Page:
Mennos: Just Dance

web_ellen_rothI have heard it since my first year at EMU. “I’m Mennonite, I can’t dance.” This being my last year here I want to finally publicly call B.S. on that phrase. Being Mennonite may have literally discouraged you from busting a move in the past: Mennos, you now have a choice and a chance.

First, let us take a look at where this stereotype even comes from. It comes from our parents’ and grandparents’ generation, where dancing would have been right next to sex, drugs, and rock and roll. The generation of today is more liberal in many ways: dress and ideologies, for example. Dance needs to be on that list, too.

In high school I played a small part of the Tornado in The Wiz. In this role I had a dance solo depicting the tornado that snatches Dorothy to Oz.

After one of my performances, an adult from my church congratulated me on a job well done and then commented, in jest, that they did not know Mennonites were allowed to dance like that. At the moment, I laughed and shrugged it off.

However, it cut really deep. It felt like they were questioning the sincerity of my faith. That a good Mennonite would not dance, which was a huge conflict for me because I love to dance.

I do not separate these two parts of myself. I am Mennonite and I like to dance; not I am Mennonite, but I like to dance. When I dance it is not some sinful alter ego. Being Mennonite actually does influence how I dance. I draw lines for myself. For example, if anyone even mentions twerking I am shaking my head. Twerking is one example of a style of dance that does not promote healthy sexuality which, for me, is a part of honoring God.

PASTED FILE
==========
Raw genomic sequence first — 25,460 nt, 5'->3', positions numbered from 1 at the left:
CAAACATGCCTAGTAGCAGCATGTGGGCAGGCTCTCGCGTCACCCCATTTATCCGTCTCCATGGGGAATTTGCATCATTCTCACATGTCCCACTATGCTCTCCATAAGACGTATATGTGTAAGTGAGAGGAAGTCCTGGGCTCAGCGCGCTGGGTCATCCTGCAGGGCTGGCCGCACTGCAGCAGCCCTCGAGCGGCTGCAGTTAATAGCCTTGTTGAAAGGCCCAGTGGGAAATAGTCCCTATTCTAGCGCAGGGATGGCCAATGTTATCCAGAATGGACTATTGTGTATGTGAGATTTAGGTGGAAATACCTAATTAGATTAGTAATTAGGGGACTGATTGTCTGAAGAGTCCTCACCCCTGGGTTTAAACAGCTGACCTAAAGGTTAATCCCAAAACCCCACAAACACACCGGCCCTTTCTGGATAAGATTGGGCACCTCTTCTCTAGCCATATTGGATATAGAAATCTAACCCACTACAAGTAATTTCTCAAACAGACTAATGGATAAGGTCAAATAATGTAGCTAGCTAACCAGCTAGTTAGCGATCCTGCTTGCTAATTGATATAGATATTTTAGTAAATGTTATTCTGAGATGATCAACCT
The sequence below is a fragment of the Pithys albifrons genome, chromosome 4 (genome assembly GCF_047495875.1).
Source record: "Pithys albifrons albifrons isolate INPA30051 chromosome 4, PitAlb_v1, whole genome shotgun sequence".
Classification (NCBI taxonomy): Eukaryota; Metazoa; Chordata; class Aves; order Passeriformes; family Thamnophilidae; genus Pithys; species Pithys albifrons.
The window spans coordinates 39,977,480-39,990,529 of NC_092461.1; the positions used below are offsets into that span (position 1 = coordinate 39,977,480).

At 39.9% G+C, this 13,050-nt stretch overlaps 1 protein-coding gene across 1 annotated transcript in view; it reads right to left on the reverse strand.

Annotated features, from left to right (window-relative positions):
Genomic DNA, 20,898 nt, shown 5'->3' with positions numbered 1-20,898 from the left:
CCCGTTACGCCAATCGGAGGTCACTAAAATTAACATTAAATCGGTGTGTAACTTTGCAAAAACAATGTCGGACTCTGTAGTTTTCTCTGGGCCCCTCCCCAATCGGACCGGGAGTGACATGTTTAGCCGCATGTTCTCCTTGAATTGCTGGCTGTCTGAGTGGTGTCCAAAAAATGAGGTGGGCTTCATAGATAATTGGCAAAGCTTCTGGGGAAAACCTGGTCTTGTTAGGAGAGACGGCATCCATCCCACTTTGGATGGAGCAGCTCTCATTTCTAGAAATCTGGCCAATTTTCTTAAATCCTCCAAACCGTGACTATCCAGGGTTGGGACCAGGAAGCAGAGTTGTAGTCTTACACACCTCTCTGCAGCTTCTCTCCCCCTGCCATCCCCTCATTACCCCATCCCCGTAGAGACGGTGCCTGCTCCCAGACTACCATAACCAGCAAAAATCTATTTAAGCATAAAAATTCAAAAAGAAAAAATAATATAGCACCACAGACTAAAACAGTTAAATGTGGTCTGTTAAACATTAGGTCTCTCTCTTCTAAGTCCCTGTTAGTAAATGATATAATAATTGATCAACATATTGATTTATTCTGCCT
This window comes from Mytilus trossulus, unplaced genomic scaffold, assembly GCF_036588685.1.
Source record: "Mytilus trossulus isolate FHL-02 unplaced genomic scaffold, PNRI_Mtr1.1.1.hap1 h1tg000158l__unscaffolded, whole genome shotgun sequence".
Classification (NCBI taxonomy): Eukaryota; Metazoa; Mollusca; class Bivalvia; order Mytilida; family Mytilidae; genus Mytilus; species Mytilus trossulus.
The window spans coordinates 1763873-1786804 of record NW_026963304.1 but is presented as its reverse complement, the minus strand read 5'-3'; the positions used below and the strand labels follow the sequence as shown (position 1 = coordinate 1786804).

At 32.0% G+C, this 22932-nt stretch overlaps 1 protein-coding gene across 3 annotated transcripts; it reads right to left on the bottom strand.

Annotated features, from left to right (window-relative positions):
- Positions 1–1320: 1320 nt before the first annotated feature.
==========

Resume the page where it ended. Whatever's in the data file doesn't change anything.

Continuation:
A more important side of the argument for Mennonites and dancing is dance in worship. Mennonites need to loosen up those limbs to praise God every now and again. If King David danced it should be acceptable for us as well. I am spiritually tired of just standing in church.

You might say, “but Ellen, you are a natural, whereas I’m all awkward limbs!” True, there are people with different gifts and abilities. It does not matter to me if you do not have a rhythmic bone in your body. Just give it a chance, you might have fun. And if you still do not like dancing, that is fine. But, being a Mennonite is no longer your excuse.

-Ellen Roth, Web Manager

Categories: Opinion


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